Left Hand to Back of Head, Object Held Against Right Thigh & Melissa Gordon: Fallible Space
at Bluecoat until 28 March and 13 March 2016
Words and photographs by Patrick Kirk-Smith
Bluecoat’s first exhibitions of 2016 launched on 22 January, and what a stark contrast they are to the last exhibitions of 2015. Glasshouse, which closed to the public in December, was a meditative experience of space, shape, form, light and view; it was brilliantly calming and struck the right chord with nearly everybody. Left Hand to Back of Head is a disorientating experience that shakes up even those who are expecting the shakeup. That’s not to form negatives though, it’s a very clever exhibition, just perhaps not one for the stressed lunch timer.
Melissa Gordon’s Fallible Space is an exciting post-performance left over that sounds like it’s going to be reshaped throughout the course of the month, so I’ll not say too much on that until it’s had a chance to develop and show us what it can do. If you want to be there when it does it though, there are various performances and theatre events in The Vide space all this week listed on Bluecoat’s website.
The big show though, Left Hand to Back of Head, which dominates the main galleries and floods upstairs to replace The Serving Library is where it all gets a little bit uncomfortable. It’s loud, and filled with noises to make you cringe, with a film that requires its viewers to be in a strong frame of mind. That’s what this show is trying to do though, it’s a collection of examples of sensory experience and a series of questions regarding how we interpret them. To explain in simple terms: Recall any classic horror film and think of the sounds. Its common knowledge now that some of the worst sounds on film were a watermelon, or a recording of a cow chewing grass.
This exhibition reverses the deception of sound effects. It gives us the visuals too; sometimes it’s cringe worthy, sometimes it’s funny, but whatever happens it absolutely serves the purpose it sets out to. It questions perception and causes physical responses from its audience. And that’s a very difficult thing to do, get a physical response. It causes its audience to make very direct decisions. In the main gallery, the installation requests that we step in. Do we? Don’t we?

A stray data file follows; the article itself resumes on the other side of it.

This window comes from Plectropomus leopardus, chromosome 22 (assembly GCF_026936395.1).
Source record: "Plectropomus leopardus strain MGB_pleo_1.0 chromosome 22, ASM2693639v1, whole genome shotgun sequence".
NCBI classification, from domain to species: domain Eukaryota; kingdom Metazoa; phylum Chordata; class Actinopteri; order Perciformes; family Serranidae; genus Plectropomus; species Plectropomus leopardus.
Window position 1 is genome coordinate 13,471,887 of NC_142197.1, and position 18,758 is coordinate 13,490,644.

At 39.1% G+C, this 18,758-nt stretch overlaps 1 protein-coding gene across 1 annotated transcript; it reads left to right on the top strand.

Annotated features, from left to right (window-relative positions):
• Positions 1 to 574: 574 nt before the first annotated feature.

Well I did, and I couldn’t help but delve deeper, twist around, look behind everything, wait for the next flash of film, tense up at every bass note from the audio. It’s an experience that fills the entire body wanted or not, and that’s what art is meant to do right? Affect us?
It continues in the next few rooms, flashing lights, crouching to see the work close up. One piece, by Rowena Harris, is actually mounted on a plug socket as part of her I am the things in my pockets, but much in the same way I could be those things in yours. It gives its viewer the option to engage, an option which is taken away again upstairs. It is a line of ups and downs, which puts the audience on alert. Blue Roses is probably the summative piece here, throwing us into a world no one ever wanted to be part of: the hypochondriac’s mind on finding out they have varicose veins. It’s disturbing, it’s funny, it’s affecting, and it sticks with you for a while after you leave.
Left Hand to Back of Head, Object Held Against Right Thigh does a lot of things at the same time, and each and every one of them was done with intent. Larger installation force us inwards, and others politely hope that we notice them and choose to crouch down to their level. It offends the senses, and delights them. It aggravates us, and compliments us on our perceptiveness. This is a huge step in the other direction from Niamh O’Malley’s Glasshouse, and one that assures us that Bluecoat is always going to keep us on our toes one way or another.